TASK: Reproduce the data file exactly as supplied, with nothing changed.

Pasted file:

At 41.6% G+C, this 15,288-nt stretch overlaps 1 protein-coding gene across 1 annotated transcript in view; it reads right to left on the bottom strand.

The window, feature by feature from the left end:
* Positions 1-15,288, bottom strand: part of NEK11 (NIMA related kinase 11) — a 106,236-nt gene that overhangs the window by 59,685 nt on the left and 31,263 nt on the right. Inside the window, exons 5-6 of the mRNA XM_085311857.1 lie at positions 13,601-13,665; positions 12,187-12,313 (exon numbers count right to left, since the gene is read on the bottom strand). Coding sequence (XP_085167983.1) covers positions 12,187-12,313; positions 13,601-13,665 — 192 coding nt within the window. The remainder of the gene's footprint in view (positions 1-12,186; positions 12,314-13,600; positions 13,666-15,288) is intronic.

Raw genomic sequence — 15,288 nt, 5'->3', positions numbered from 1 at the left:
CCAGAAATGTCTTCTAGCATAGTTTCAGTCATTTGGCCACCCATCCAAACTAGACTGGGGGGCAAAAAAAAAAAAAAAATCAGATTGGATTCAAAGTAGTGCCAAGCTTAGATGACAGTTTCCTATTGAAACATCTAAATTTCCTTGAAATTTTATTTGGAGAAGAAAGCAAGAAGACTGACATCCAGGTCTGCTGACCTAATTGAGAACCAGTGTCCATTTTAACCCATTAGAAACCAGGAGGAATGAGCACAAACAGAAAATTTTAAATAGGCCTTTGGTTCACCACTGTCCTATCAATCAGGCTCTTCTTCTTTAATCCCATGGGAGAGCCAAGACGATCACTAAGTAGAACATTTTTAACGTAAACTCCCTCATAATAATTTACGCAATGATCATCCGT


At 41.6% G+C, this 15,288-nt stretch overlaps 1 protein-coding gene across 1 annotated transcript in view; it reads right to left on the bottom strand.

The window, feature by feature from the left end:
* Positions 1-15,288, bottom strand: part of NEK11 (NIMA related kinase 11) — a 106,236-nt gene that overhangs the window by 59,685 nt on the left and 31,263 nt on the right. Inside the window, exons 5-6 of the mRNA XM_085311857.1 lie at positions 13,601-13,665; positions 12,187-12,313 (exon numbers count right to left, since the gene is read on the bottom strand). Coding sequence (XP_085167983.1) covers positions 12,187-12,313; positions 13,601-13,665 — 192 coding nt within the window. The remainder of the gene's footprint in view (positions 1-12,186; positions 12,314-13,600; positions 13,666-15,288) is intronic.

Raw genomic sequence — 15,288 nt, 5'->3', positions numbered from 1 at the left:
CCAGAAATGTCTTCTAGCATAGTTTCAGTCATTTGGCCACCCATCCAAACTAGACTGGGGGGCAAAAAAAAAAAAAAAATCAGATTGGATTCAAAGTAGTGCCAAGCTTAGATGACAGTTTCCTATTGAAACATCTAAATTTCCTTGAAATTTTATTTGGAGAAGAAAGCAAGAAGACTGACATCCAGGTCTGCTGACCTAATTGAGAACCAGTGTCCATTTTAACCCATTAGAAACCAGGAGGAATGAGCACAAACAGAAAATTTTAAATAGGCCTTTGGTTCACCACTGTCCTATCAATCAGGCTCTTCTTCTTTAATCCCATGGGAGAGCCAAGACGATCACTAAGTAGAACATTTTTAACGTAAACTCCCTCATAATAATTTACGCAATGATCATCCGT